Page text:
The implementation of video related activities in teacher training seem to have several advantages. Gaudin & Chaliès (2015: 53) point out that positive effects such as heightened motivation, optimized selective attention and knowledge-based reasoning and improve classroom practice. Several studies have come to the conclusion that video usage may help to activate, acquire, and apply knowledge in a meaningful way (Blomberg/Renkl/Sherin/Borko/Seidel 2013; Brophy 2004; Goldman et al. 2007).

Modern educators often use team teaching in their work. Teachers continuously instruct and facilitate the students’ collaboration. Therefore, similar working methods should be applied during pre-service training as well. The work process of a video production seem to support collaboration and problem based learning (Hakkarainen 2011).

The vast majority of videos produced by higher education organisations are lecture capture videos. A traditional lecture or an online lecture recorded onto video has its value as seen in the survey conducted by one of the major video learning platform provider (Kaltura 2018). But lecture captures and popular "how to" – videos on YouTube certainly highlight only parts of the educational potential that videos have in the learning process.

These are the reasons why over the last five years the Pädagogische Hochschule Oberösterreich, Austria and the Oulu University of Applied Sciences, Finland have developed EDIT – Educational Video Challenge. EDIT is an event that promotes the international cooperation, educational video production and the competences relevant to the video pedagogy and video production process in European teacher education institutions. Starting only with two schools, EDIT grew fast and now involve 12 universities from 11 different countries across the whole continent from the UK to Israel and from Finland to Spain.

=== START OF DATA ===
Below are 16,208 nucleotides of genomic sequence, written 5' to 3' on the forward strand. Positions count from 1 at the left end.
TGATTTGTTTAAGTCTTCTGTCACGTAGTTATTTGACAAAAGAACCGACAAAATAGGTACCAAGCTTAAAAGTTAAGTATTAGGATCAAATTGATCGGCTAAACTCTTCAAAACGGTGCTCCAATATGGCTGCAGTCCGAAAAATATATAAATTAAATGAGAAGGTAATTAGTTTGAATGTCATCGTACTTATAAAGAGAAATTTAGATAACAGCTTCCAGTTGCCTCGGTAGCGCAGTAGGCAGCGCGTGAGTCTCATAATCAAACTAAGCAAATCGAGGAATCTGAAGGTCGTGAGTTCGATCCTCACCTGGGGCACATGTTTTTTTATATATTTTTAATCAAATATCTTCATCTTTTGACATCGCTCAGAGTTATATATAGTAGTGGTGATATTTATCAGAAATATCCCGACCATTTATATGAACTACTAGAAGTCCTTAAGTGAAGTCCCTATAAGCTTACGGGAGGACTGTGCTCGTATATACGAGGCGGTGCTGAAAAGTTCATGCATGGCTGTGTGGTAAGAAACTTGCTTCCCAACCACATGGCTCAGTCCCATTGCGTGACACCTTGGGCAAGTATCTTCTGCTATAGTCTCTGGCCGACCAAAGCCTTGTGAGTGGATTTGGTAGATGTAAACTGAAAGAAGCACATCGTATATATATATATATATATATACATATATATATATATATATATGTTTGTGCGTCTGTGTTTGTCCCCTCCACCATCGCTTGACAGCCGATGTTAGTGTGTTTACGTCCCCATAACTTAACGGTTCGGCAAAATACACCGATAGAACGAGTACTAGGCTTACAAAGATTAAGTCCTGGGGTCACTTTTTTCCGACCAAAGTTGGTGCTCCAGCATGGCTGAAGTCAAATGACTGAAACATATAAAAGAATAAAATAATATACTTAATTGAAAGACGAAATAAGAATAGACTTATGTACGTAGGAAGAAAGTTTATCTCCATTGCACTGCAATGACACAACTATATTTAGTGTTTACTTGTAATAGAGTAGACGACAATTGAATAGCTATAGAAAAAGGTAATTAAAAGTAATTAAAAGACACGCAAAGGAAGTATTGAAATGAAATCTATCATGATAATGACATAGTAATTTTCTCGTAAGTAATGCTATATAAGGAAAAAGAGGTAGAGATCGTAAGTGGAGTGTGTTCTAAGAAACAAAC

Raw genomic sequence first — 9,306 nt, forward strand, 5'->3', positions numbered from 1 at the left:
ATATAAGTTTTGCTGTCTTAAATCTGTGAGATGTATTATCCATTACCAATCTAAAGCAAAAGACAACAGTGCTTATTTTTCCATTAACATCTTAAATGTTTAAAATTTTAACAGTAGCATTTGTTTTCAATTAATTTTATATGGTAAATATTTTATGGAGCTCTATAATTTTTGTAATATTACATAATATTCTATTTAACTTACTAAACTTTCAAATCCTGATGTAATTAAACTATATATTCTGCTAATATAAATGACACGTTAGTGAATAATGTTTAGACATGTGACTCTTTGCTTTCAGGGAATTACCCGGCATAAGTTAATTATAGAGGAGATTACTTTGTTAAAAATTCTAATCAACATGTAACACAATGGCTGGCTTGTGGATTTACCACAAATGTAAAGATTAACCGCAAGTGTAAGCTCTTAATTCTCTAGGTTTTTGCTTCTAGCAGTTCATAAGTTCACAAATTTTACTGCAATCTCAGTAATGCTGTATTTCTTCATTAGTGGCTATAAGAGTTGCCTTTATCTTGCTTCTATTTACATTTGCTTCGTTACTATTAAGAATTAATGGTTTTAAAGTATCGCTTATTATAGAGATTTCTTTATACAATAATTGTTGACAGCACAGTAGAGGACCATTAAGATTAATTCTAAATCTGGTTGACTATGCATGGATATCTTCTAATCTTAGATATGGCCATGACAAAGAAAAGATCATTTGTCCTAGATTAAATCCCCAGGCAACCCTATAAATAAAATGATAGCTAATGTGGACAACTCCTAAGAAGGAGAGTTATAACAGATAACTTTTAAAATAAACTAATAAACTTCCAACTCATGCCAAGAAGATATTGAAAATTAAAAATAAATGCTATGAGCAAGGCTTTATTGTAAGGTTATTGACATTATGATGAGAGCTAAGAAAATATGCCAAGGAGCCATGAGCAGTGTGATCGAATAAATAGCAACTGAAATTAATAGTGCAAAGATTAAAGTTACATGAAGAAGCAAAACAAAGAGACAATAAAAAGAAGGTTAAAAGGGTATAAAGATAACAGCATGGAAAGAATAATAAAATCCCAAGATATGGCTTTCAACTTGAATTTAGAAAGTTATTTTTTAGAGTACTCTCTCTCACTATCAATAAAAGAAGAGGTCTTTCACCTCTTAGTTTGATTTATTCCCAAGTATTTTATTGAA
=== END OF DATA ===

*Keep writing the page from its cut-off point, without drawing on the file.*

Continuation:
A low-threshold and flexible organizational structure makes it easy for universities to join. A steering team with members from all participating institutions is responsible for the planning and the realization of the yearly events. Local organizers are mostly university educators and staff members who work with teacher training.

The EDIT challenges are carried out in a hackathon style, taking up the tradition coming from computer programming where the task is to solve programming problems in a limited amount of time. Similar challenges exist in film making but not from the point of view of education or teachers creating videos. The teams who make the videos work at the same time in different countries and use the same online study materials. A website designed by Pädagogische Hochschule Oberösterreich provides all rules and criteria, as well as tutorials, definitions and training for the participants. In addition, students can take local workshops and have an opportunity to get local assistance since no prior skills of video production are required in the event.

The videos will be assessed based on their artistic quality, technical merits and the educational value of a video which is the main assessment criterion for the international jury with at least one member from each participating country.

The definition of "educational value" is the result of a discussion process among steering team members of the various countries. Parts of that process have been recorded as panel discussions which serve as a guideline to participating student groups and jury members and are provided via the project‘s website.

The educational value surely is the main focus of the event since any educator who chooses to use videos in the teaching and learning process would have to argue why a video is an effective tool to achieve "value" in learning. Especially for pre-service teachers this value is not very easy to define. One of the guidelines had been the understanding of video pedagogy – how video is embedded into the learning process? Who is the learner and what kind of learning is happening or expected to happen with the help of video? One way to explain video pedagogy is to use a classification of different kinds of pedagogical videos according to their pedagogical script (Länsitie & al. 2016).